Building designers and operators could cut energy use by 50% in large office buildings, hospitals, schools, and a variety of storesincluding groceries, general merchandise outlets, and retail outletsby following the innovative energy-saving recommendations in technical support documents and Advanced Energy Design Guides compiled by NREL.

NREL's Building-Integrated Supercomputer Provides Heating and Efficient Computing

NREL teamed with Hewlett-Packard (HP) and Intel to develop the innovative warm-water, liquid-cooled Peregrine supercomputer, which not only operates efficiently but also serves as the primary source of building heat for NREL's Energy Systems Integration Facility offices and laboratories. This high-performance computer (HPC) can perform more than a quadrillion calculations per second as part of the world's most energy-efficient HPC data center.

Award-Winning Etching Process Cuts Solar Cell Costs

NREL scientists have invented the "black silicon" nanocatalytic wet-chemical etch, an inexpensive, one-step process that literally turns the solar cells black, allowing them to absorb more than 98% of incident sunlight. The process costs just a few cents per watt of solar-cell power-producing capacity.

Breakthrough Furnace Can Cut Solar Industry Costs

A game-changing Optical Cavity Furnace, developed by NREL, uses optics to heat and purify solar cells at unmatched precision, while also boosting the cells' efficiency.

NREL Innovations Help Drive Wind Industry Transformation

For nearly 30 years, NREL has helped the wind turbine industry through design and research innovations. The comprehensive capabilities of the National Wind Technology Center, ranging from specialized computer simulation tools to unique test facilities, has been used to design, develop, and deploy several generations of advanced wind energy technology.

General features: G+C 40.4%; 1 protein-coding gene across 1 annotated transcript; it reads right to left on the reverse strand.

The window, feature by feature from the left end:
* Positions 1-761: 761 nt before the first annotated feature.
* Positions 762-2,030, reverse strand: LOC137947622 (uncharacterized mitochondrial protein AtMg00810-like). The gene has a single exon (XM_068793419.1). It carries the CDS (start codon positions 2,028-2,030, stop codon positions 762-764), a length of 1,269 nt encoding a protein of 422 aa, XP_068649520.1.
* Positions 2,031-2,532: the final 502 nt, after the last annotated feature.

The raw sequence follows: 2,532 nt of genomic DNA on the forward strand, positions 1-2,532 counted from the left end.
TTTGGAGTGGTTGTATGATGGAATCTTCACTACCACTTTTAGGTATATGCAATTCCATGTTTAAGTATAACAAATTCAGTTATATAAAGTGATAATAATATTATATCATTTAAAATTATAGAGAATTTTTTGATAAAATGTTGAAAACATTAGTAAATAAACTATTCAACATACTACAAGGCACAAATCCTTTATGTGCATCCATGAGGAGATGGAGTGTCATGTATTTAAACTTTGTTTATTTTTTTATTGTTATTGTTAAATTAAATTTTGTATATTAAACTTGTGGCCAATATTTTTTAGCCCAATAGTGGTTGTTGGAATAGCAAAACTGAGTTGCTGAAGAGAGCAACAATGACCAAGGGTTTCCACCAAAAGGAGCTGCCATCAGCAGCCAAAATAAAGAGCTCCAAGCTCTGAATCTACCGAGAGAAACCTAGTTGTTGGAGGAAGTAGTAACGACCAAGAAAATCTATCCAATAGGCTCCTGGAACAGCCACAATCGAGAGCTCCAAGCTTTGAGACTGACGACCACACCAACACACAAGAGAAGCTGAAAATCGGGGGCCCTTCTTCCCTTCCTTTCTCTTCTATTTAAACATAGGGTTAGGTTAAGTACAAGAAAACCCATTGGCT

NREL Invention Speeds Solar Cell Quality Testing for Industry

A solid-state optical system, invented by NREL, measures solar cell quantum efficiency (QE) in less than a second, enabling a suite of new capabilities for solar cell manufacturers. NREL's technique, commercialized by Tau Science as the FlashQE system, uses a solid-state light source, synchronized electronics, and advanced mathematical analysis to parallel-process QE data in a tiny fraction of the time required by the current method, allowing its use on every solar cell passing through a production line.

Award-Winning Etching Process Cuts Solar Cell Costs

NREL scientists have invented the "black silicon" nanocatalytic wet-chemical etch, an inexpensive, one-step process that literally turns the solar cells black, allowing them to absorb more than 98% of incident sunlight. The process costs just a few cents per watt of solar-cell power-producing capacity.

Breakthrough Furnace Can Cut Solar Industry Costs

A game-changing Optical Cavity Furnace, developed by NREL, uses optics to heat and purify solar cells at unmatched precision, while also boosting the cells' efficiency.

NREL Invention Speeds Solar Cell Quality Testing for Industry

A solid-state optical system, invented by NREL, measures solar cell quantum efficiency (QE) in less than a second, enabling a suite of new capabilities for solar cell manufacturers. NREL's technique, commercialized by Tau Science as the FlashQE(TM) system, uses a solid-state light source, synchronized electronics, and advanced mathematical analysis to parallel-process QE data in a tiny fraction of the time required by the current method, allowing its use on every solar cell passing through a production line.

NREL Spurred the Success of Multijunction Solar Cells

Many scientists once believed that high-quality gallium indium phosphide (GaInP) alloys could not be grown for use as semiconductors because the alloys would separate. However, researchers at NREL thought differently, and they employed GaInP in a material combination that allowed the multijunction cell to flourish. The multijunction cell is now the workhorse that powers satellites and the catalyst for renewed interest in concentrating photovoltaic products.

Quantum Dots Promise to Significantly Boost Solar Cell Efficiencies